The Republican primary campaign has highlighted the barely concealed contempt in which Mitt Romney holds the electorate, especially the Republican electorate. One adviser has expressed his astonishment that GOP voters fall for clowns like Herman Cain and Newt Gingrich:
“They like preachers,” the adviser said of the tea party demographic. “If you take them to a tent meeting, they’ll get whipped into a frenzy. That’s how people like Herman Cain and Newt Gingrich get women to fall into bed with them.”
That is an insult putatively directed at Romney’s rivals, but which reflects heavily on the voters themselves. Another fresh insult comes today, by way of John Dickerson, who reports that Gingrich’s assault on Juan Williams worked because "'Williams was a stand-in for Barack Obama in people's minds,' said one Romney adviser."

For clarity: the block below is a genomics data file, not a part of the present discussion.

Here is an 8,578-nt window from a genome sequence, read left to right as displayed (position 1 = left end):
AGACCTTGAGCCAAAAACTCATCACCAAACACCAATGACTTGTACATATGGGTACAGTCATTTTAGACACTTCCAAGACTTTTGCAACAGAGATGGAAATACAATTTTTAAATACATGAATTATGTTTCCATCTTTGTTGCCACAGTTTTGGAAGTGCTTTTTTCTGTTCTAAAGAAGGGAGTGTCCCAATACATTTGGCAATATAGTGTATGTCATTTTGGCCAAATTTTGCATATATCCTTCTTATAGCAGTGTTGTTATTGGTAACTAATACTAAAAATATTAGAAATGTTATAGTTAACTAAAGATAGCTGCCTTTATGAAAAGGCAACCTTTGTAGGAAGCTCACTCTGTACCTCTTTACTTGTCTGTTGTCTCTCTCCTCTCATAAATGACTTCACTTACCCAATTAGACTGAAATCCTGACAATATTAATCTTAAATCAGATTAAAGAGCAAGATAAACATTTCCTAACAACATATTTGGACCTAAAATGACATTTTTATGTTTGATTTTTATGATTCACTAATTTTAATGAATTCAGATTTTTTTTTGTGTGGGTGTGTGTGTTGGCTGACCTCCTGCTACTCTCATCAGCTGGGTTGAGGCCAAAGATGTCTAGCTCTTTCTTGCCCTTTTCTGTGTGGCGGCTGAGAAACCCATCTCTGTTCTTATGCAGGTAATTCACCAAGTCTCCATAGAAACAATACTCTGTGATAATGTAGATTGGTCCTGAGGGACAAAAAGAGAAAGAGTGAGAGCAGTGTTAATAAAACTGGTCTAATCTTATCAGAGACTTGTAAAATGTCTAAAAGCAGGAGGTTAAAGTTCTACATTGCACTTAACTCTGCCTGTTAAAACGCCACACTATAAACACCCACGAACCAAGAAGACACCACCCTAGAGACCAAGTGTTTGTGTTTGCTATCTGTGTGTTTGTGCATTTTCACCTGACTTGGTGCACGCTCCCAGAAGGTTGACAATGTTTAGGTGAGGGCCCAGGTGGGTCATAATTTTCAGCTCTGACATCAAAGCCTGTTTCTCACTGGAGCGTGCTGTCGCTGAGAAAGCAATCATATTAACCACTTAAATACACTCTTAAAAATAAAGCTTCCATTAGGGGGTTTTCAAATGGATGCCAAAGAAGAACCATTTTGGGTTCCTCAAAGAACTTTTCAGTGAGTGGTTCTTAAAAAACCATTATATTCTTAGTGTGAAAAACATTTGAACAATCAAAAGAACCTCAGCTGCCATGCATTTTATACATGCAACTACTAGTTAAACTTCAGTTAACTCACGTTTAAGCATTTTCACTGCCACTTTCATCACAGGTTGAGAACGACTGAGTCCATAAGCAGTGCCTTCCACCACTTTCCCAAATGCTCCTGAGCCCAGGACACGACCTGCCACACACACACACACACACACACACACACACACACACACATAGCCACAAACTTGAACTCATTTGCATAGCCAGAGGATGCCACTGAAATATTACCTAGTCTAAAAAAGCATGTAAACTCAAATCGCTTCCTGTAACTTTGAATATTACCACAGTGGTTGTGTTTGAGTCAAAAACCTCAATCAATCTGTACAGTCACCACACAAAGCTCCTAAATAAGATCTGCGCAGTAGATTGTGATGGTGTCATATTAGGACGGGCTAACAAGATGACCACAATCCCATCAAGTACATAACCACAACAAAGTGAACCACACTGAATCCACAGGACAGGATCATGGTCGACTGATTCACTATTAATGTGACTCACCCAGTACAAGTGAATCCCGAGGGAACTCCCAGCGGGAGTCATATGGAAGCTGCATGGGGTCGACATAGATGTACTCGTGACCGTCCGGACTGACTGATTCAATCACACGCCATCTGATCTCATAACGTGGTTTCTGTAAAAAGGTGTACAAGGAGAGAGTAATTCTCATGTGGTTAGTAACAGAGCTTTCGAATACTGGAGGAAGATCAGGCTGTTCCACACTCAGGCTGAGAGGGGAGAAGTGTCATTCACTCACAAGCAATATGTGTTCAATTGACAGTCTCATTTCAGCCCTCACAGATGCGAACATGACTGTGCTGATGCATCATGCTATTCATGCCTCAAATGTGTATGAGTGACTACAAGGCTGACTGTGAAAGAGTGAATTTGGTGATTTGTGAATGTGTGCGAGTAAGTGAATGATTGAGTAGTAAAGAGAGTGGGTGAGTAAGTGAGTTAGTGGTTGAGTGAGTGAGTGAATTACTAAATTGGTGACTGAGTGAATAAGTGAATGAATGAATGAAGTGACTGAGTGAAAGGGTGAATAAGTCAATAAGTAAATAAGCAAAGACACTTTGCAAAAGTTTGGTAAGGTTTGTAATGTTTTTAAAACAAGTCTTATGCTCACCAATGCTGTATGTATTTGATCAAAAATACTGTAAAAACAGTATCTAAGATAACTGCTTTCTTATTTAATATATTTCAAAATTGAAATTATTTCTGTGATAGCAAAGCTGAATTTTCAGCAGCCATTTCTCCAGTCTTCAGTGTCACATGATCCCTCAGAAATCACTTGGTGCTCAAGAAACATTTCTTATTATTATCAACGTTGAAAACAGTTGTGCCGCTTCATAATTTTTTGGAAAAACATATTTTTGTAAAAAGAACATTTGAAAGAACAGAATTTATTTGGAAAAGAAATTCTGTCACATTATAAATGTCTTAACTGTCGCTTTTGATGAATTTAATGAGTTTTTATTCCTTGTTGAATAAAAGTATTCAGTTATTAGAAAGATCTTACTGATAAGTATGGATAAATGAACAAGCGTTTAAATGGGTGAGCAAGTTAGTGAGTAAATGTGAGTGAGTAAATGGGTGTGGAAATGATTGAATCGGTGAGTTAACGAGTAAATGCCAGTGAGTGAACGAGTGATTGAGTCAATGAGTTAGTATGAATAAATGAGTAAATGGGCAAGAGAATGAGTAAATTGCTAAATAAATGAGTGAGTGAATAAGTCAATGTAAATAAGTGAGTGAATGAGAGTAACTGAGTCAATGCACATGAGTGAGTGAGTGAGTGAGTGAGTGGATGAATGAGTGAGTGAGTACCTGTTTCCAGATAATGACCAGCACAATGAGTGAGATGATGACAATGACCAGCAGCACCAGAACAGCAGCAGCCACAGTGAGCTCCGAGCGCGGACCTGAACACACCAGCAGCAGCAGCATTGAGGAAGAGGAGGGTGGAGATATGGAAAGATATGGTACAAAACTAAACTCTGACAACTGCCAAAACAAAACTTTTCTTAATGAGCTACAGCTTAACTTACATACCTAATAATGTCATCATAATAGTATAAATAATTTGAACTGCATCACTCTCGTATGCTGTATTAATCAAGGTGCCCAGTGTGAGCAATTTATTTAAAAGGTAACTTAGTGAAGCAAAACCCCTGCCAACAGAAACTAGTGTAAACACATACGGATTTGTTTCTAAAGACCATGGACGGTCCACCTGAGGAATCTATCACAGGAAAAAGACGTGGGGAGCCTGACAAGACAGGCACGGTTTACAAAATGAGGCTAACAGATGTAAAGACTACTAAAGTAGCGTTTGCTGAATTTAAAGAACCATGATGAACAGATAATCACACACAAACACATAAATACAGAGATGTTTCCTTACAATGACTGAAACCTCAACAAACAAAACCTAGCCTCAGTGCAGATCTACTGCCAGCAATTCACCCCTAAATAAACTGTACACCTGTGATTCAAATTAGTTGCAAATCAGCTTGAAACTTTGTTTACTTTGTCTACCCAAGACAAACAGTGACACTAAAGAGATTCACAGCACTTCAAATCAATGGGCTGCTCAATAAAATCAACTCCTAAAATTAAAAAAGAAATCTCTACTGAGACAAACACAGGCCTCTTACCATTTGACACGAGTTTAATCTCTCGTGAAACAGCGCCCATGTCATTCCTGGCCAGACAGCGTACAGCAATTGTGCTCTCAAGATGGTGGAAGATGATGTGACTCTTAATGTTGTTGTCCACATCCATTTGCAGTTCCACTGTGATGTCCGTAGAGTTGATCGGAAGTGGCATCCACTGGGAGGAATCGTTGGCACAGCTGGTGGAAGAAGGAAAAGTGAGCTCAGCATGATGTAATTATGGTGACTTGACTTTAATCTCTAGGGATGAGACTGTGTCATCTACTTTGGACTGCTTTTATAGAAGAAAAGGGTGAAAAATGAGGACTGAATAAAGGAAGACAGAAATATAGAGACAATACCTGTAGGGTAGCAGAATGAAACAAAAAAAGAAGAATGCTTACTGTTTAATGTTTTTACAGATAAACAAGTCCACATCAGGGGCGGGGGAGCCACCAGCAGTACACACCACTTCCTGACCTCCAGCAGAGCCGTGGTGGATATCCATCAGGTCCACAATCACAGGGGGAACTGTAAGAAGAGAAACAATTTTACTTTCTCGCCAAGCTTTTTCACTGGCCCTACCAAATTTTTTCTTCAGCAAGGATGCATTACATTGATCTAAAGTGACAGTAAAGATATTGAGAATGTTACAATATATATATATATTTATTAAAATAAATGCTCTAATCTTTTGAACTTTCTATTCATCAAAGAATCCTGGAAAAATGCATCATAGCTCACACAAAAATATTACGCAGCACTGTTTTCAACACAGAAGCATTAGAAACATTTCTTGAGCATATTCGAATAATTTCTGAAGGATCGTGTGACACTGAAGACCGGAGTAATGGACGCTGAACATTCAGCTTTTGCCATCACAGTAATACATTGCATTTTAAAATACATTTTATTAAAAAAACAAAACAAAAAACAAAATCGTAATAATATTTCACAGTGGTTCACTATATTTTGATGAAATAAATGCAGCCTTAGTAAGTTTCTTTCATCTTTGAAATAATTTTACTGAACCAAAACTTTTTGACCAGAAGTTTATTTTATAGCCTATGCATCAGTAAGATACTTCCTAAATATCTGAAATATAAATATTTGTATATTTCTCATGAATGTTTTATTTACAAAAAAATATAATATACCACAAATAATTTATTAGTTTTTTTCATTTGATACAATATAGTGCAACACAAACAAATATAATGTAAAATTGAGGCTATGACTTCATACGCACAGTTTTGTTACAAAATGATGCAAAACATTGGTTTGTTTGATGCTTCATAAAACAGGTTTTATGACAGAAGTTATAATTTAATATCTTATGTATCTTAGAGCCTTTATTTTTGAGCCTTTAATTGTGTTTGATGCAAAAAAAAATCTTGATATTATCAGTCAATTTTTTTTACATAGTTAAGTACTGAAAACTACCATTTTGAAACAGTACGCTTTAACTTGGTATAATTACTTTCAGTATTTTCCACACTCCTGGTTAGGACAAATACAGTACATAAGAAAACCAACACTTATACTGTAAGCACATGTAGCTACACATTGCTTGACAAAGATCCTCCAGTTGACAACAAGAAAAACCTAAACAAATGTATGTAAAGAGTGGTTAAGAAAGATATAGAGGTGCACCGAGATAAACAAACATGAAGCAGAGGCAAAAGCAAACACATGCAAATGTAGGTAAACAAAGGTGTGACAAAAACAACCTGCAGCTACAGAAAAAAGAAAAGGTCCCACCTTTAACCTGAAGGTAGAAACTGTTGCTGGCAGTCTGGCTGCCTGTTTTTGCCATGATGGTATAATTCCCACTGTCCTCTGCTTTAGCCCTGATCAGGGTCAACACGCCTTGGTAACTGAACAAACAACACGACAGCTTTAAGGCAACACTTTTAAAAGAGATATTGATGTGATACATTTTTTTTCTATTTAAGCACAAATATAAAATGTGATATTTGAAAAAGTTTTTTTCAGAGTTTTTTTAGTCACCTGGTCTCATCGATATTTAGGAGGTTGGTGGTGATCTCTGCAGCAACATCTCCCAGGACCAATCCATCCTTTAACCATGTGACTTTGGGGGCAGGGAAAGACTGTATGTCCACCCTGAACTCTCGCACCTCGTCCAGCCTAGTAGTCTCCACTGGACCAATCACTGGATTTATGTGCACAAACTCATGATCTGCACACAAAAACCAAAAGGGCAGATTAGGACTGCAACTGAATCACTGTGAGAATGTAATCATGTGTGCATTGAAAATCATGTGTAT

Gee, whatever could Williams and Obama have in common? Can this be interpreted as meaning anything other than that South Carolina Republicans are a pack of racist buffoons?
Romney’s disdain for the electorate is one of his more deeply rooted traits. During his father’s 1968 presidential campaign, Romney wrote, “how can the American public like such muttonheads?”
I find that contempt pretty well-founded, and it is a relief that Romney does not believe the nonsense he spouts during the campaign. But the persistent awkwardness of Romney’s campaign style reflects this basic tension. It’s easy to try to persuade somebody for whom you have basic respect. It’s persuading somebody whom you consider stupid — while you must conceal any trace of your disdain — that’s excruciatingly difficult. Romney’s awkward manner on the trail is the agony of suppressed contempt.